In drought & protest-smitten Oromia, TPLF anticipates huge agricultural harvests. Is it an attempt to cloud the political crisis? Or known TPLF fraudulence?

2 Jun

By Keffyalew Gebremedhin, The Ethiopia Observatory (TEO)

Quoting the Oromo agriculture and natural resources bureau, the TPLF news outlet Fana reports that in the current agricultural season (Meher) in the Oromia state is expecting to harvest over 164 million quintals of agricultural products.

The bureau’s basis for such huge estimate is the distribution of large quantities of inputs. These include preparation of 371 thousand quintals of improved seeds. Of the total amount readied improved seeds, according to the news sources, to date the quantities in the hands of farmers is only 100 000 quintals.

It is also reported that the bureau has readied four million quintals of soil-based fertilizer for 5.9 million hectares of land that is expected to be covered by oilseeds. This is to be supplemented by 2.6 mil quintals of chemical fertilizers, of which 688 thousand quintals has already been distributed.

To finally improve productivity, the bureau has also trained farmers in modern agricultural production.

Nonetheless, not only the distribution of inputs is slow, there is no information whether the region distributed the agricultural inputs without cost to the impoverished farmers. That has been source of serious concern for the United Nations Food and Agricultural Organization (FAO), which since February/March 2016 has been campaigning on behalf of 900,000 farm households that across Ethiopia happened to be in need of emergency seed support.

In that connection the FAO warned, “failure to provide sufficient seeds for planting in May/June could limit late-2016 harvests, compromising the drought recovery in 2017 even if rainfall is adequate during 2016.”

On the other hand, the current drought has not left Oromia un-affected. Early warning for the period from February-May 2016 still foresee over ten million people requiring continued emergency assistance.

Moreover, flooding and landslides has been reported in parts of Oromia, including areas such as Fafan and Korahe zones in Somali, Gabi zone in Afar, Arsi and East Shewa zones and central Oromia Region, according to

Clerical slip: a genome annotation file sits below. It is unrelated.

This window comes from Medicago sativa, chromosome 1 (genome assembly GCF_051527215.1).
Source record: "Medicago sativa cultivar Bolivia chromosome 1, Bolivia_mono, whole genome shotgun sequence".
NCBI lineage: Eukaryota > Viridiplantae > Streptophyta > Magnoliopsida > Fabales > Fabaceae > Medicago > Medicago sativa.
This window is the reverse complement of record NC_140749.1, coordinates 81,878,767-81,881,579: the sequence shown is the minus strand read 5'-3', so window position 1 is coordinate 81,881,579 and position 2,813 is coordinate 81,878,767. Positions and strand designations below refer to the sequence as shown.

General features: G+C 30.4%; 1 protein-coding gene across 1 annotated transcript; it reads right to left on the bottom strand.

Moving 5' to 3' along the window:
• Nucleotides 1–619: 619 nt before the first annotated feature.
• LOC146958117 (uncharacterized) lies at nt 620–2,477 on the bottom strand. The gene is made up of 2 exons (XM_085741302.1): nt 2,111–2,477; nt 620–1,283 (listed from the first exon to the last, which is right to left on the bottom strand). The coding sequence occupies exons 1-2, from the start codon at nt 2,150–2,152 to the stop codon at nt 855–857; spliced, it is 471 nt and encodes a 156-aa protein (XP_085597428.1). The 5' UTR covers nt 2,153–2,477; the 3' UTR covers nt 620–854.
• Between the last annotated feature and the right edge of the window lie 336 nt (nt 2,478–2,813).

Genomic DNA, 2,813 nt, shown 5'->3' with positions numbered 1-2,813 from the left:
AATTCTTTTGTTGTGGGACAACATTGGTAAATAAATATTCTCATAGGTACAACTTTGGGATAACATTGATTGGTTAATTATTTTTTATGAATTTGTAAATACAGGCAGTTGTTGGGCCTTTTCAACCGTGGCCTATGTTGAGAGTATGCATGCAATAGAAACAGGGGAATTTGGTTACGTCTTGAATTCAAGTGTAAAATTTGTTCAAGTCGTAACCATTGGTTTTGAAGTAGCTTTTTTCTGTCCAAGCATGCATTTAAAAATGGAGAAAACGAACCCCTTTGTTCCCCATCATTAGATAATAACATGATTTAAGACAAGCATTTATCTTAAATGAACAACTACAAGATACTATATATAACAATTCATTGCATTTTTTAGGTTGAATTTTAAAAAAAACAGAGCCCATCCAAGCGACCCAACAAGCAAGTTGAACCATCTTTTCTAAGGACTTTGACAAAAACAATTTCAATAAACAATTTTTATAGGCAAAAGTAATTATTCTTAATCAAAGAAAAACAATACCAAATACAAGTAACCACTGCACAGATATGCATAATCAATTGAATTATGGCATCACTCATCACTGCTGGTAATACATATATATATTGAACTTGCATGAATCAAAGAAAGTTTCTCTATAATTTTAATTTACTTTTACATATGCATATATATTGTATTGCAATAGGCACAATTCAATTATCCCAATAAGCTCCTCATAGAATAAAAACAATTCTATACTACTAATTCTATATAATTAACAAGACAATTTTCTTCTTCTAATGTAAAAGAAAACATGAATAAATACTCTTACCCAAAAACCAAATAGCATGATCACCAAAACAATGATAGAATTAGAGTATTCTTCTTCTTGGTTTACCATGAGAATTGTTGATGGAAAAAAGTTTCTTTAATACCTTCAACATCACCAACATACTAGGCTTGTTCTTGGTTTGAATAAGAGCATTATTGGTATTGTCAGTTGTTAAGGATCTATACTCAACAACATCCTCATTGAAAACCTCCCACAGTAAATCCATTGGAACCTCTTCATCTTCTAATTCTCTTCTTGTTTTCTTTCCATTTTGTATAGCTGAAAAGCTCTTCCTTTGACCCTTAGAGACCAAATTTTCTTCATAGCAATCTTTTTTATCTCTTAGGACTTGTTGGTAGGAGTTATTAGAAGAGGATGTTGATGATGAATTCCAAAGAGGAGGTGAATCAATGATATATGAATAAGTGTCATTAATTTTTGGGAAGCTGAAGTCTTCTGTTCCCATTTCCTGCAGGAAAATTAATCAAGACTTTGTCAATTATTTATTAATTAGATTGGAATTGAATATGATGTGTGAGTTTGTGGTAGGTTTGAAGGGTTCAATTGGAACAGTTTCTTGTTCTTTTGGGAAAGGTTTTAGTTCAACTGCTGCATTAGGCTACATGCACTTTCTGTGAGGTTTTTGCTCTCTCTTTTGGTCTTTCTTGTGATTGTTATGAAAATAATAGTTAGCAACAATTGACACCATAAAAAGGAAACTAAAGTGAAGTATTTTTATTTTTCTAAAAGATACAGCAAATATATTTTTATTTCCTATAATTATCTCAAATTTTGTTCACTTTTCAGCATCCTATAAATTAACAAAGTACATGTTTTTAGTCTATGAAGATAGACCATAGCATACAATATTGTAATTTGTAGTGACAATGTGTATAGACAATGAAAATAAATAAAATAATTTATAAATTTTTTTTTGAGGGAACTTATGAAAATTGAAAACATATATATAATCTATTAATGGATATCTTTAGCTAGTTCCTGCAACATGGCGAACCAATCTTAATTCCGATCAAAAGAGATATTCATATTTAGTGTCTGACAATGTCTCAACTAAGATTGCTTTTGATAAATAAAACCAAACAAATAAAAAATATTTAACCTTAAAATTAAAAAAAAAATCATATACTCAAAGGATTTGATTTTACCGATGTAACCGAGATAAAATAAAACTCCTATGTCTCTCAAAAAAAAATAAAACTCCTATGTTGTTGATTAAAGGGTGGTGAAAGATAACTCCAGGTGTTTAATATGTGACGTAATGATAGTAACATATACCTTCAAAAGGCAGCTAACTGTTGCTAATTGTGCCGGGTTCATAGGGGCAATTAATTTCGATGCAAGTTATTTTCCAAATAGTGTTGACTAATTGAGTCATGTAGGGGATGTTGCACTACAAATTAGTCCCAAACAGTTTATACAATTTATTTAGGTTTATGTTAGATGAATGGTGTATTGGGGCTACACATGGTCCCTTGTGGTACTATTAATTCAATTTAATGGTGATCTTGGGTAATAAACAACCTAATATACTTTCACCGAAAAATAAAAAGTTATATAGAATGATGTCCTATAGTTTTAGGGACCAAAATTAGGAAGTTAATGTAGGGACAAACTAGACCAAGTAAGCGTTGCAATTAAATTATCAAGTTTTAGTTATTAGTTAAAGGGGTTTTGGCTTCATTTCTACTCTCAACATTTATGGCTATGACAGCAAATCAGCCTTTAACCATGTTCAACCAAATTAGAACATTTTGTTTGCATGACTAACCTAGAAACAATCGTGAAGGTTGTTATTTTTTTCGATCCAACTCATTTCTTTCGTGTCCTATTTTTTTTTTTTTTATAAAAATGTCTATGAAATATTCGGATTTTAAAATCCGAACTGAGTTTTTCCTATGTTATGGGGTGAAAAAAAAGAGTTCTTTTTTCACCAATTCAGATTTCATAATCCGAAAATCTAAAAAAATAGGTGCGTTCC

It is also not clear at all, how in this situation the cost of the above agricultural inputs would be covered in a region where farmers were affected by the weather and political storms. For that matter, it is equally unclear how OPDO experts could anticipate such high agricultural outputs, when one reflects extent of the anger, resistance, loss of lives and destruction in the region.

Normally in Ethiopia, farmers are forced to take debt and buy a certain amount of fertilizers in particular as determined by government experts, and improved seeds too. forecast is of the view that significant livestock has perished and with it livestock support and productivity. Consequently, household access to food and cash income is also severely affected.

While the impact of areas not known for agricultural production may have little adverse effect, recall that, however, El Nino had affected even the country’s known agricultural central highland areas. As far as Oromia is concerned, central and eastern parts are the most affected.

Once could compare the impact of these events with data from the Ethiopian Central Statistical Agency’s (CSA) on agricultural sample survey for 2011 Meher season (the only latest available). Clearly, it is inadequate to make sense out of it. This, therefore, is not particularly helpful, perhaps not only for the differences in the periods.

CSA puts the total Oromia agricultural production for Meher 2011 at 971,030 quintals of grain crops and 905,204 quintals of cereals, while the total national estimate of production of grain crops was 203,485,288 quintals and 177,613,366 quintals of cereals, respectively. The 2016 forecast is far
lower, barring data problems, which could be attributed to the adverse impact of the the drought.

God forbid that the food security needs of the nation could be far worse in the coming years than it has been; if that is the case, the lean seasons would upon the nation until the farmers regain lost capacities and assets and miracle creates improved agricultural productivity.

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